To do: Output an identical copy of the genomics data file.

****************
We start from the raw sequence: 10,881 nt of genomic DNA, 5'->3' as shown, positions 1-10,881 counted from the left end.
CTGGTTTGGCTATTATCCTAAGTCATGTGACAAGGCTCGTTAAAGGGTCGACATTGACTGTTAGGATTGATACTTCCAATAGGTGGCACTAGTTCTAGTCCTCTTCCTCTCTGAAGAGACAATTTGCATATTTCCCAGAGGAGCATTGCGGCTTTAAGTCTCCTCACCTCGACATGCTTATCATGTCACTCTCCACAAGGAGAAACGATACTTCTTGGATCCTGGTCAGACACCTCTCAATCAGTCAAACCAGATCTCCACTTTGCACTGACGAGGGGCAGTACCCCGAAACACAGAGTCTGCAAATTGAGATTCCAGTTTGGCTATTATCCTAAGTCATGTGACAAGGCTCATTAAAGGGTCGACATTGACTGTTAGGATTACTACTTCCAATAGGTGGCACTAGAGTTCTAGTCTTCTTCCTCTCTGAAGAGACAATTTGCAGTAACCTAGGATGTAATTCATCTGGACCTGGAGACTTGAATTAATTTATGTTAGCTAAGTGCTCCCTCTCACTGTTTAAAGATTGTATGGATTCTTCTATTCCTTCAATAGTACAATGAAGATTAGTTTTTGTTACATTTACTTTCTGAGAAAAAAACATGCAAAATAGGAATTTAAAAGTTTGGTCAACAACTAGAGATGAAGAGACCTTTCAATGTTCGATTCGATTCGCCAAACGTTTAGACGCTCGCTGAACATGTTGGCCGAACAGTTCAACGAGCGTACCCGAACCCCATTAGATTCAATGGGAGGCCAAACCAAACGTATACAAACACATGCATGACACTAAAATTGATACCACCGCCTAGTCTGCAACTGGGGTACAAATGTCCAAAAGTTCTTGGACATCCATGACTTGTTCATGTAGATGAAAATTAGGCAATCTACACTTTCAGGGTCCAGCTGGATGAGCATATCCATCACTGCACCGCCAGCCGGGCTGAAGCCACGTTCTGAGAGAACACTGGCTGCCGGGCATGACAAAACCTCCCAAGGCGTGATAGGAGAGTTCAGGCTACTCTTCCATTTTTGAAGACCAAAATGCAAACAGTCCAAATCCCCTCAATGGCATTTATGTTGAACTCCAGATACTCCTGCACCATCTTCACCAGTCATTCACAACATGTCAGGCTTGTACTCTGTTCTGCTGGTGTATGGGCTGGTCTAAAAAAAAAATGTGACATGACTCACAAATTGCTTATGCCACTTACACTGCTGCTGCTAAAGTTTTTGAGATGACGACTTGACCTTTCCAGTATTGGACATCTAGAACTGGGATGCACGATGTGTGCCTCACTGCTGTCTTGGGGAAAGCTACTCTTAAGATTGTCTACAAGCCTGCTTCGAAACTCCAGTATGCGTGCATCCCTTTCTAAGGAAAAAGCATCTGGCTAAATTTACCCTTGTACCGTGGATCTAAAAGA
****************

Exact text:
We start from the raw sequence: 10,881 nt of genomic DNA, 5'->3' as shown, positions 1-10,881 counted from the left end.
CTGGTTTGGCTATTATCCTAAGTCATGTGACAAGGCTCGTTAAAGGGTCGACATTGACTGTTAGGATTGATACTTCCAATAGGTGGCACTAGTTCTAGTCCTCTTCCTCTCTGAAGAGACAATTTGCATATTTCCCAGAGGAGCATTGCGGCTTTAAGTCTCCTCACCTCGACATGCTTATCATGTCACTCTCCACAAGGAGAAACGATACTTCTTGGATCCTGGTCAGACACCTCTCAATCAGTCAAACCAGATCTCCACTTTGCACTGACGAGGGGCAGTACCCCGAAACACAGAGTCTGCAAATTGAGATTCCAGTTTGGCTATTATCCTAAGTCATGTGACAAGGCTCATTAAAGGGTCGACATTGACTGTTAGGATTACTACTTCCAATAGGTGGCACTAGAGTTCTAGTCTTCTTCCTCTCTGAAGAGACAATTTGCAGTAACCTAGGATGTAATTCATCTGGACCTGGAGACTTGAATTAATTTATGTTAGCTAAGTGCTCCCTCTCACTGTTTAAAGATTGTATGGATTCTTCTATTCCTTCAATAGTACAATGAAGATTAGTTTTTGTTACATTTACTTTCTGAGAAAAAAACATGCAAAATAGGAATTTAAAAGTTTGGTCAACAACTAGAGATGAAGAGACCTTTCAATGTTCGATTCGATTCGCCAAACGTTTAGACGCTCGCTGAACATGTTGGCCGAACAGTTCAACGAGCGTACCCGAACCCCATTAGATTCAATGGGAGGCCAAACCAAACGTATACAAACACATGCATGACACTAAAATTGATACCACCGCCTAGTCTGCAACTGGGGTACAAATGTCCAAAAGTTCTTGGACATCCATGACTTGTTCATGTAGATGAAAATTAGGCAATCTACACTTTCAGGGTCCAGCTGGATGAGCATATCCATCACTGCACCGCCAGCCGGGCTGAAGCCACGTTCTGAGAGAACACTGGCTGCCGGGCATGACAAAACCTCCCAAGGCGTGATAGGAGAGTTCAGGCTACTCTTCCATTTTTGAAGACCAAAATGCAAACAGTCCAAATCCCCTCAATGGCATTTATGTTGAACTCCAGATACTCCTGCACCATCTTCACCAGTCATTCACAACATGTCAGGCTTGTACTCTGTTCTGCTGGTGTATGGGCTGGTCTAAAAAAAAAATGTGACATGACTCACAAATTGCTTATGCCACTTACACTGCTGCTGCTAAAGTTTTTGAGATGACGACTTGACCTTTCCAGTATTGGACATCTAGAACTGGGATGCACGATGTGTGCCTCACTGCTGTCTTGGGGAAAGCTACTCTTAAGATTGTCTACAAGCCTGCTTCGAAACTCCAGTATGCGTGCATCCCTTTCTAAGGAAAAAGCATCTGGCTAAATTTACCCTTGTACCGTGGATCTAAAAGA